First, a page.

Finding a job
Factors such as talent, luck and timing, determine the success or failure of a fledgling composer. The job growth is expected to be slower than average, at 3 percent from 2014-2024, due in part to funding difficulties. Even though the number of people attending musical performances is expected to increase moderately; the employment outlook for composers is considered lower than average. Despite the growth many people are expected to enter this profession making it highly competitive to get a job. Most composers are self-employed and provide their own benefits.
A well-written resume will stand you in good stead when searching for Composer job positions. For help constructing your resume that will profile your skills and experience, take a look at our library of Composer resume samples.
Once you have your resume complete, you need to start your online search for Composer job opportunities’. As you do this be sure to think of anyone in your professional network that could help you.
A cover letter that clearly expresses your talents and skills in becoming a Composer is vital. If you need help with this, get some cover letter inspiration from our collection of cover letter samples.
How Much Do Composers Get Paid?
According to the U.S. Bureau of Labor Statistics an estimated 82,100 people worked as music Directors or music Composers in May 2014. The median annual earnings for Composers and music Directors were $49,820 in that 2015. The lowest-paid Composers make about $10.13 per hour, while the highest-paid can earn more than $48.63. The bulleted list below will include Bureau of labor Statistics data for the top 10 states for median wage from highest to lowest.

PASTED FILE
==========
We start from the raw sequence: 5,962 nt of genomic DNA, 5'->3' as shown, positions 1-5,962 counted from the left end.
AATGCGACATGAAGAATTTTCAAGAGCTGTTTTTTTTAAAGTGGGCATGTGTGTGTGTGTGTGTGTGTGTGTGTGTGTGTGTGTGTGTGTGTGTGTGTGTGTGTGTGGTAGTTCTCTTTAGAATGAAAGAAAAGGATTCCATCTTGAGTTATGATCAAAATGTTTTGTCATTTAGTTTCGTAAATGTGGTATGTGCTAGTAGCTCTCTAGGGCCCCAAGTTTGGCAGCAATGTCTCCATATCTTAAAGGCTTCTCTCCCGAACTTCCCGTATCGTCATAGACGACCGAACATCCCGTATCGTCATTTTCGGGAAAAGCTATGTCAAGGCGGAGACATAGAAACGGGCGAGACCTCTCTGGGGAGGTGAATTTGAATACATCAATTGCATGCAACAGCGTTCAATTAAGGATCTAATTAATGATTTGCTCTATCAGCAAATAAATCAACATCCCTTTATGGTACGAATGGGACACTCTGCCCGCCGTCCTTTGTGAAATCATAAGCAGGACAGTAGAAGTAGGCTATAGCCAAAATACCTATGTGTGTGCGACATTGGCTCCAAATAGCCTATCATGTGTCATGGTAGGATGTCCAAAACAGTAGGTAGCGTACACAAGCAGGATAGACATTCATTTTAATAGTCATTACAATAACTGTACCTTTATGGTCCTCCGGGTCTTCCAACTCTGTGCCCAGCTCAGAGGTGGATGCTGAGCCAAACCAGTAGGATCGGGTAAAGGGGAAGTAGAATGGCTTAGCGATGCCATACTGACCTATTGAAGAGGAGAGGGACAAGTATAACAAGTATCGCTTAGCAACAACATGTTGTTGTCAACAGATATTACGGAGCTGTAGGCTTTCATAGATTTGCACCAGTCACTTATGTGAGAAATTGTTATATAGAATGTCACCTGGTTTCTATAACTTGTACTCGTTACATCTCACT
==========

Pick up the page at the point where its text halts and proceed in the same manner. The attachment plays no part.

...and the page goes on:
Top 10 States for a Composer Salary
Composers and Music Directors in the following states make the highest median hourly wage in the U.S.
- New York: $37.04
- Massachusetts: $33.18
- Washington: $32.92
- Illinois: $32.55
- Ohio: $29.13
- California: $29.04
- Rhode Island: $28.21
- Texas: $26.83
- Oregon: $21.44
- Connecticut: $20.86
Still need more information? We put together this list of additional resources to help you as you continue to explore a career as a Composer.
On the Web
The Composer’s Site – a site that lists composer competitions.
MENC: The National Association for Music Education – a website that addresses all aspects of music education.
National Association of Composers – a non-profit organization that promotes the performance of American concert hall music.
SoundCloud – a sound platform where anyone can create sounds and share them.
American Society of Composers, Authors, and Publishers – an organization that helps with giving and obtaining permission to perform music.
Broadcast Music, Inc. (BMI) – supports businesses, organizations that play music publicly as well as songwriters and composers by offering blanket music licenses.
The Triumph of Music: Composers, Musicians and their Audiences by Tim Blanning – provides a context for the way famous composers’ music was received in their own time.
Instrumentation and Orchestration – An introduction to writing and scoring music for each instrument of the orchestra.
The Complete Guide to Film Scoring – exactly as the title states.
The information in this article comes from the Bureau of Labor Statistics, job postings and other online sources.